SHIGA PREFECTURE: In the US, you might expect a passenger rail operator to apologise for being late. However, in Japan — where sleek, high-speed trains are famous for arrivals and departures that you could set your watch by — leaving a station just 25 seconds early is nothing short of a disgrace.
That is what happened earlier this month at Notogawa Station in the central Shiga Prefecture, when a train mistakenly pulled away from the platform almost a half-minute ahead of schedule – at 7:11:35 a.m. instead of 7:12.
“The great inconvenience we placed upon our customers was truly inexcusable,” Japan Railways said in a statement about the May 11 incident involving a Shinkansen bullet train.
Japan Today reports, “The trouble started when the conductor of the train (an express that makes its final stop at Nishi Akashi Station in Hyogo Prefecture at 9:14) mistakenly thought it was supposed to leave at 7:11, and so closed the doors of the 12-car train at that time. Realizing his mistake almost immediately, he looked down the platform, didn’t notice anyone standing there, and so decided to just go ahead and leave 25 seconds early rather than reopen the doors and have to shut them again (a process that might have ended up making the train depart later than 7:12 exactly).”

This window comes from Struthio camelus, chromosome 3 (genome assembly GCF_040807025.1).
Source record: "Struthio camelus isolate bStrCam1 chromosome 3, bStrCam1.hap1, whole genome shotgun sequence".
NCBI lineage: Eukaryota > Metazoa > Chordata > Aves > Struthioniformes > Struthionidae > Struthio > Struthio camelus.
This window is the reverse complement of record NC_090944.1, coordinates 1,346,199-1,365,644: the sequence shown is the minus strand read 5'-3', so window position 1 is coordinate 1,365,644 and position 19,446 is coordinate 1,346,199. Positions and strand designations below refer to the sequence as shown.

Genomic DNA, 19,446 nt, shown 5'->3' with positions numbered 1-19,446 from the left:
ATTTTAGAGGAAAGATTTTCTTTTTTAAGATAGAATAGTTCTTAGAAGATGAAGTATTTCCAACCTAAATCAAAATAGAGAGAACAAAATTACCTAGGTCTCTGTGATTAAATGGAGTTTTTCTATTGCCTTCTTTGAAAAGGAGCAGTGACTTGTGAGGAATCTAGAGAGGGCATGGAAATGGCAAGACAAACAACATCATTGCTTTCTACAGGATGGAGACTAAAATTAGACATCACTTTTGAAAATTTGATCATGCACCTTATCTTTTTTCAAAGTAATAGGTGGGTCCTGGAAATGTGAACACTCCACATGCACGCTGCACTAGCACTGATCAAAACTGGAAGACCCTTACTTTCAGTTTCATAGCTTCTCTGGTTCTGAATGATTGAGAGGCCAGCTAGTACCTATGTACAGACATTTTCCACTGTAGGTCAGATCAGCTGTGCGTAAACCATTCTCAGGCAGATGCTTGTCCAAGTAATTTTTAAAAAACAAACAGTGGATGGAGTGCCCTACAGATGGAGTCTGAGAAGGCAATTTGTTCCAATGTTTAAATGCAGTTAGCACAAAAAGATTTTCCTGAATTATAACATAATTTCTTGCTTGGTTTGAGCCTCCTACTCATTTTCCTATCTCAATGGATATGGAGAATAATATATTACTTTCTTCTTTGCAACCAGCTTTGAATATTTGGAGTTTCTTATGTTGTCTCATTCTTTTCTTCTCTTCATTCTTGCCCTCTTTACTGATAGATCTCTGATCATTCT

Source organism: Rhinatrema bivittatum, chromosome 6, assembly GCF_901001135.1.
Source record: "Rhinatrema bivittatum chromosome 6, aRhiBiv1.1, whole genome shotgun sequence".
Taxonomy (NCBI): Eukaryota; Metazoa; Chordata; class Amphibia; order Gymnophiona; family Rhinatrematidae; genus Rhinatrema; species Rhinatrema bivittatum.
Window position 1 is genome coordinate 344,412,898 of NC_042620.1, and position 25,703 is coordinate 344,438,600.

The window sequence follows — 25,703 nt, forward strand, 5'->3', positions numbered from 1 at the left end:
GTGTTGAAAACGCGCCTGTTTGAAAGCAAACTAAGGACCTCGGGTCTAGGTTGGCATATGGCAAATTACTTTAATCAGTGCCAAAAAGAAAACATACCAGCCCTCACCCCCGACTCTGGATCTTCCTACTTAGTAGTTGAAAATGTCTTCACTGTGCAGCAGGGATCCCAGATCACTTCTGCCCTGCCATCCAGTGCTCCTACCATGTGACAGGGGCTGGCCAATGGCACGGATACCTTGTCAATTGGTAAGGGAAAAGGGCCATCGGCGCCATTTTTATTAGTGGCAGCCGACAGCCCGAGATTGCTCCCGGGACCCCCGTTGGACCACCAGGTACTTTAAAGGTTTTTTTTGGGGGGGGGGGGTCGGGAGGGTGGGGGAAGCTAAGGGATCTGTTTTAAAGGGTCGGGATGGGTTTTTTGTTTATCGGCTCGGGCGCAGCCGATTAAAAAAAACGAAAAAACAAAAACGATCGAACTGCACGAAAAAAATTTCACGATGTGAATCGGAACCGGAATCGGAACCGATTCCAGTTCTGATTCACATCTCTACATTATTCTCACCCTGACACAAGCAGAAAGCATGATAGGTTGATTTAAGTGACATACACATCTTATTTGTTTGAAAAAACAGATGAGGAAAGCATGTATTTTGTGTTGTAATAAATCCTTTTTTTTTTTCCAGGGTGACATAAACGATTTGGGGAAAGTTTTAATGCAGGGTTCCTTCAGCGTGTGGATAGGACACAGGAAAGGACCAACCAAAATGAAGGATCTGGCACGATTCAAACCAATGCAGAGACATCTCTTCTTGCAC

Another Japanese news site, Sora News 24, explains, “25 seconds may not seem like anything to complain about, but this happened on a Friday morning, when most passengers are people on their way to the office or school.”
Moreover, while this sort of thing is apparently rare in Japan, it is at least the second time in about six months that it has occurred.